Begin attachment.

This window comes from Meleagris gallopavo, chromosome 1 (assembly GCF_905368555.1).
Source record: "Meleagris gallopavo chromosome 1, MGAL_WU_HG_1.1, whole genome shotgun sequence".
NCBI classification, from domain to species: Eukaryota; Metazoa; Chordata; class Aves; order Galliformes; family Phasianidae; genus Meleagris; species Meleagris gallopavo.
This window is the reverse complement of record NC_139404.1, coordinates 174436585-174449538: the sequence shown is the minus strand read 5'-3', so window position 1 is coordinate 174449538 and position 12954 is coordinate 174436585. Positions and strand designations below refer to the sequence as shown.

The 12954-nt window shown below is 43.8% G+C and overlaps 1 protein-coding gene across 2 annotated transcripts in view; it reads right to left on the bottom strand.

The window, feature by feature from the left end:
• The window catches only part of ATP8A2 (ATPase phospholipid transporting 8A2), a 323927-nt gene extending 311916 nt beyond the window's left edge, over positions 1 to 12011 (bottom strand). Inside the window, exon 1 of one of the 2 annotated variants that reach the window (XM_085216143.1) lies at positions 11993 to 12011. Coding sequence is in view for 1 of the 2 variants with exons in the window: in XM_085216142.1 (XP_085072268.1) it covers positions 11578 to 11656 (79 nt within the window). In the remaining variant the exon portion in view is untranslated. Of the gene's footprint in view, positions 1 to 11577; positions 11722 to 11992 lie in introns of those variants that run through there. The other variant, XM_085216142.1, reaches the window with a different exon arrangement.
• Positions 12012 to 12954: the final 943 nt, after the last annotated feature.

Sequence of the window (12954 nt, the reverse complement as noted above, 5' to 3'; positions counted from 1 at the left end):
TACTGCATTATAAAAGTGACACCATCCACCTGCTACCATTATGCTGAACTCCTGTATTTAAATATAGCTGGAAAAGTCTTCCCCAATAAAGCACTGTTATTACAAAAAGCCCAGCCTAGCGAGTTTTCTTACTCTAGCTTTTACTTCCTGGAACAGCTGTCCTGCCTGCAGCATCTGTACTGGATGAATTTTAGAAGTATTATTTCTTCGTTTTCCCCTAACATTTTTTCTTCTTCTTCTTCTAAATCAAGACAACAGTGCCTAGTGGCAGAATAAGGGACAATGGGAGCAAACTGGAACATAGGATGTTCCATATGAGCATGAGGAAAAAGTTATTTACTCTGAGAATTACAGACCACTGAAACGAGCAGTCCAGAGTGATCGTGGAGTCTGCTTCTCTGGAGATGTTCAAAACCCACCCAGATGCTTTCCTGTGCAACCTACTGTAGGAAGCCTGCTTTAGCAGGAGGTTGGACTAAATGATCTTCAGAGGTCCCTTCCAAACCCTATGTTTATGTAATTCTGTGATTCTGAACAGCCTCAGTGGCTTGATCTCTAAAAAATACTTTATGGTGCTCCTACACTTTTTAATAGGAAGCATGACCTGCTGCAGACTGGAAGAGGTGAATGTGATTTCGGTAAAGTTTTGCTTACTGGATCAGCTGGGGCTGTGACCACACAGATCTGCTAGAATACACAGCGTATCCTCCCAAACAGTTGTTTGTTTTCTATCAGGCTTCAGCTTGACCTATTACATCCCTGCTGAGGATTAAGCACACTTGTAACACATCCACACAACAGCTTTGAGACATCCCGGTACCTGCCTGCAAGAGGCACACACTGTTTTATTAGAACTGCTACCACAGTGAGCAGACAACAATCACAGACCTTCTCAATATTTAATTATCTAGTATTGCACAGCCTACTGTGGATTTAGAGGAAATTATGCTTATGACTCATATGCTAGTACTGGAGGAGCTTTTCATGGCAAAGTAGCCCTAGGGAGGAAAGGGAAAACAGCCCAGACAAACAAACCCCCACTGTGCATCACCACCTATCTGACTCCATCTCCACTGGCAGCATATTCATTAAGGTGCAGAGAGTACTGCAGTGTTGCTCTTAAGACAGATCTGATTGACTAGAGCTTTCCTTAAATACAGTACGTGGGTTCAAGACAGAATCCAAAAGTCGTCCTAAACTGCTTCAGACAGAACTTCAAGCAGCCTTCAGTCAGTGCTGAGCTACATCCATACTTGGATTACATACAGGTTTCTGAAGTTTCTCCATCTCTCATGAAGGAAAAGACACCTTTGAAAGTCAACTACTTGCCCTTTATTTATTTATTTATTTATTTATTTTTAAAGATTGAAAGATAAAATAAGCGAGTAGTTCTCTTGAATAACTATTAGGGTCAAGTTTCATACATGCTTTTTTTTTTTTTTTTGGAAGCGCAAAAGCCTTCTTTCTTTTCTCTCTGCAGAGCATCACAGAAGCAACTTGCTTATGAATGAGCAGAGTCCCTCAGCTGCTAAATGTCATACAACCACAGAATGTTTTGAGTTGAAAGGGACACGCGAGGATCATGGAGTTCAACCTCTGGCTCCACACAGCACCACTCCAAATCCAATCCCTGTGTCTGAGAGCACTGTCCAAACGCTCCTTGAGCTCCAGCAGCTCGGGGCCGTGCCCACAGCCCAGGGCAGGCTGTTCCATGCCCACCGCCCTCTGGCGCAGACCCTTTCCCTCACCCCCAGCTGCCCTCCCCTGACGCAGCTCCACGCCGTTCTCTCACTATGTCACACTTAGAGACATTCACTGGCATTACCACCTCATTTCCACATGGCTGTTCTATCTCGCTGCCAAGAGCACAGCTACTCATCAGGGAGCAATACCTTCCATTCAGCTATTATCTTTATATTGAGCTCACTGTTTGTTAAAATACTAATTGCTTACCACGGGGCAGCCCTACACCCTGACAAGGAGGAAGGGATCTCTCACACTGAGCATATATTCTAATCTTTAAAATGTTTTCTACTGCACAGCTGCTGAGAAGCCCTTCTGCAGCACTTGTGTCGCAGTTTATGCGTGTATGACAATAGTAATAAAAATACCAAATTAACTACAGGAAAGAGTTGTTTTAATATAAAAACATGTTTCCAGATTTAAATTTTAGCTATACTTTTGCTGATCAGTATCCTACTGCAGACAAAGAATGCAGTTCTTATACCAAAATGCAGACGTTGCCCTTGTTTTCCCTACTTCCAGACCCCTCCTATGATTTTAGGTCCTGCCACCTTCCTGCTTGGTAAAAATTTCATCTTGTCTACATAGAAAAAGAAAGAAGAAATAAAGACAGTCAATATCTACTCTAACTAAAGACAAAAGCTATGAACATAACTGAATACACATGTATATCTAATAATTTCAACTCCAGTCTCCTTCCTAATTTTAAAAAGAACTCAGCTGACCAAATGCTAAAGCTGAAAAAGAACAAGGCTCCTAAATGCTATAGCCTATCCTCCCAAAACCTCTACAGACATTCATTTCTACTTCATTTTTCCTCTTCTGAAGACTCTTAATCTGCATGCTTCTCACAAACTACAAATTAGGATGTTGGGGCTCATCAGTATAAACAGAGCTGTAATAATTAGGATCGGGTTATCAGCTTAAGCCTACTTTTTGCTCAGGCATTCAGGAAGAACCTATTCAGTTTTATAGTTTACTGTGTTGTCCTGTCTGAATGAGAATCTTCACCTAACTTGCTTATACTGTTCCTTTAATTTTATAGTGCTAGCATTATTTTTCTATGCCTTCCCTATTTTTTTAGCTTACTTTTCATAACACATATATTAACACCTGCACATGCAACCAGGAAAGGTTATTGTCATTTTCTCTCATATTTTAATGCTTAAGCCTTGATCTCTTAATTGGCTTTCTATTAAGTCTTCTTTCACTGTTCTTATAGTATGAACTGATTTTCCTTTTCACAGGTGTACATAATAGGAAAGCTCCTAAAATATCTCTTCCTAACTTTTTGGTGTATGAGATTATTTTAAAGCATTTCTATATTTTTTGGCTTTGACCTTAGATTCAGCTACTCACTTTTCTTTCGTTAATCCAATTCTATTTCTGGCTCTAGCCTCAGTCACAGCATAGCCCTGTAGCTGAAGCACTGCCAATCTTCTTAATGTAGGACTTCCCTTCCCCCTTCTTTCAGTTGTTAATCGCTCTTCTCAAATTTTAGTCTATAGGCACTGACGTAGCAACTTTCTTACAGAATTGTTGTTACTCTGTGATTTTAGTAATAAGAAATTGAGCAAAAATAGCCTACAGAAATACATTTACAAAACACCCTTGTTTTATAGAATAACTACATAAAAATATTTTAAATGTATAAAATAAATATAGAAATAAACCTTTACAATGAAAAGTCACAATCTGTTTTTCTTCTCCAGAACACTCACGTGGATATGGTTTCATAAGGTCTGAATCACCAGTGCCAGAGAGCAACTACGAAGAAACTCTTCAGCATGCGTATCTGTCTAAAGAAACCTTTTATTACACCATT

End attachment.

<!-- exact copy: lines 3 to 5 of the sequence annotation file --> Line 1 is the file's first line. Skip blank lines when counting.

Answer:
NCBI classification, from domain to species: Eukaryota; Metazoa; Chordata; class Aves; order Galliformes; family Phasianidae; genus Meleagris; species Meleagris gallopavo.
This window is the reverse complement of record NC_139404.1, coordinates 174436585-174449538: the sequence shown is the minus strand read 5'-3', so window position 1 is coordinate 174449538 and position 12954 is coordinate 174436585. Positions and strand designations below refer to the sequence as shown.

The 12954-nt window shown below is 43.8% G+C and overlaps 1 protein-coding gene across 2 annotated transcripts in view; it reads right to left on the bottom strand.